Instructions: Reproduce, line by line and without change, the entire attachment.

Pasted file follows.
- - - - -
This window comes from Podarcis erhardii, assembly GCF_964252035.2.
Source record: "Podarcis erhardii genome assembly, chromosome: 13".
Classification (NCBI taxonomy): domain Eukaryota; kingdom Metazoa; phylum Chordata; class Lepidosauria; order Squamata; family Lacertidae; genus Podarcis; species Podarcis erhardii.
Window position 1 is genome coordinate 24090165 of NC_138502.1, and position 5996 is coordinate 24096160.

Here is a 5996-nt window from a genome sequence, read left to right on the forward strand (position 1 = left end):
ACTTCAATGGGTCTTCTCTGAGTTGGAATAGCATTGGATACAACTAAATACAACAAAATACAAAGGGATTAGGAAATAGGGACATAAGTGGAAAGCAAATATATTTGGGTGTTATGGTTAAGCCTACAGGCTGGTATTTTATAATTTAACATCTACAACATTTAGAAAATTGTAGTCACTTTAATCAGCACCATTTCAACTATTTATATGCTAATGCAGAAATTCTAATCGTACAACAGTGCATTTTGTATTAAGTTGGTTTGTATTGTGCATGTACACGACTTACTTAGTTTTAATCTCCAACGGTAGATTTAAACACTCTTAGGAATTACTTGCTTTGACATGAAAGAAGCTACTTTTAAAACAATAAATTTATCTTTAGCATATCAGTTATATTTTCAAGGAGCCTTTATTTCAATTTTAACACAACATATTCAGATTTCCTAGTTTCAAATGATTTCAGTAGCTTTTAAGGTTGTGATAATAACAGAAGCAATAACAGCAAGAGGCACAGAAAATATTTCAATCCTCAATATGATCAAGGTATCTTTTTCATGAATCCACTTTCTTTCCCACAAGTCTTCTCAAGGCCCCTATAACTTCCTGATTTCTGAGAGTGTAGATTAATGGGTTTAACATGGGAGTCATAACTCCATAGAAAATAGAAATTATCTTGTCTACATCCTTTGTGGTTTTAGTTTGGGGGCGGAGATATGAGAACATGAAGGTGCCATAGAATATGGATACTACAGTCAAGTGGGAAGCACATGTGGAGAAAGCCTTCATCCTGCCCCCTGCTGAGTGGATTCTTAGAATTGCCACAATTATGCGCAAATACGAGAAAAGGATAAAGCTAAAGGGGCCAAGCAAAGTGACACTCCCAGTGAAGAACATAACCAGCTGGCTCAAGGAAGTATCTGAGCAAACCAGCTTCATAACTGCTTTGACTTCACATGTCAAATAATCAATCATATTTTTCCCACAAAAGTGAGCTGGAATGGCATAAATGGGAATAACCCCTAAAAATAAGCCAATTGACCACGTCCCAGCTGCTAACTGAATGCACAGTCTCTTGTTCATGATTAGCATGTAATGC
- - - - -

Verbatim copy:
This window comes from Podarcis erhardii, assembly GCF_964252035.2.
Source record: "Podarcis erhardii genome assembly, chromosome: 13".
Classification (NCBI taxonomy): domain Eukaryota; kingdom Metazoa; phylum Chordata; class Lepidosauria; order Squamata; family Lacertidae; genus Podarcis; species Podarcis erhardii.
Window position 1 is genome coordinate 24090165 of NC_138502.1, and position 5996 is coordinate 24096160.

Here is a 5996-nt window from a genome sequence, read left to right on the forward strand (position 1 = left end):
ACTTCAATGGGTCTTCTCTGAGTTGGAATAGCATTGGATACAACTAAATACAACAAAATACAAAGGGATTAGGAAATAGGGACATAAGTGGAAAGCAAATATATTTGGGTGTTATGGTTAAGCCTACAGGCTGGTATTTTATAATTTAACATCTACAACATTTAGAAAATTGTAGTCACTTTAATCAGCACCATTTCAACTATTTATATGCTAATGCAGAAATTCTAATCGTACAACAGTGCATTTTGTATTAAGTTGGTTTGTATTGTGCATGTACACGACTTACTTAGTTTTAATCTCCAACGGTAGATTTAAACACTCTTAGGAATTACTTGCTTTGACATGAAAGAAGCTACTTTTAAAACAATAAATTTATCTTTAGCATATCAGTTATATTTTCAAGGAGCCTTTATTTCAATTTTAACACAACATATTCAGATTTCCTAGTTTCAAATGATTTCAGTAGCTTTTAAGGTTGTGATAATAACAGAAGCAATAACAGCAAGAGGCACAGAAAATATTTCAATCCTCAATATGATCAAGGTATCTTTTTCATGAATCCACTTTCTTTCCCACAAGTCTTCTCAAGGCCCCTATAACTTCCTGATTTCTGAGAGTGTAGATTAATGGGTTTAACATGGGAGTCATAACTCCATAGAAAATAGAAATTATCTTGTCTACATCCTTTGTGGTTTTAGTTTGGGGGCGGAGATATGAGAACATGAAGGTGCCATAGAATATGGATACTACAGTCAAGTGGGAAGCACATGTGGAGAAAGCCTTCATCCTGCCCCCTGCTGAGTGGATTCTTAGAATTGCCACAATTATGCGCAAATACGAGAAAAGGATAAAGCTAAAGGGGCCAAGCAAAGTGACACTCCCAGTGAAGAACATAACCAGCTGGCTCAAGGAAGTATCTGAGCAAACCAGCTTCATAACTGCTTTGACTTCACATGTCAAATAATCAATCATATTTTTCCCACAAAAGTGAGCTGGAATGGCATAAATGGGAATAACCCCTAAAAATAAGCCAATTGACCACGTCCCAGCTGCTAACTGAATGCACAGTCTCTTGTTCATGATTAGCATGTAATGC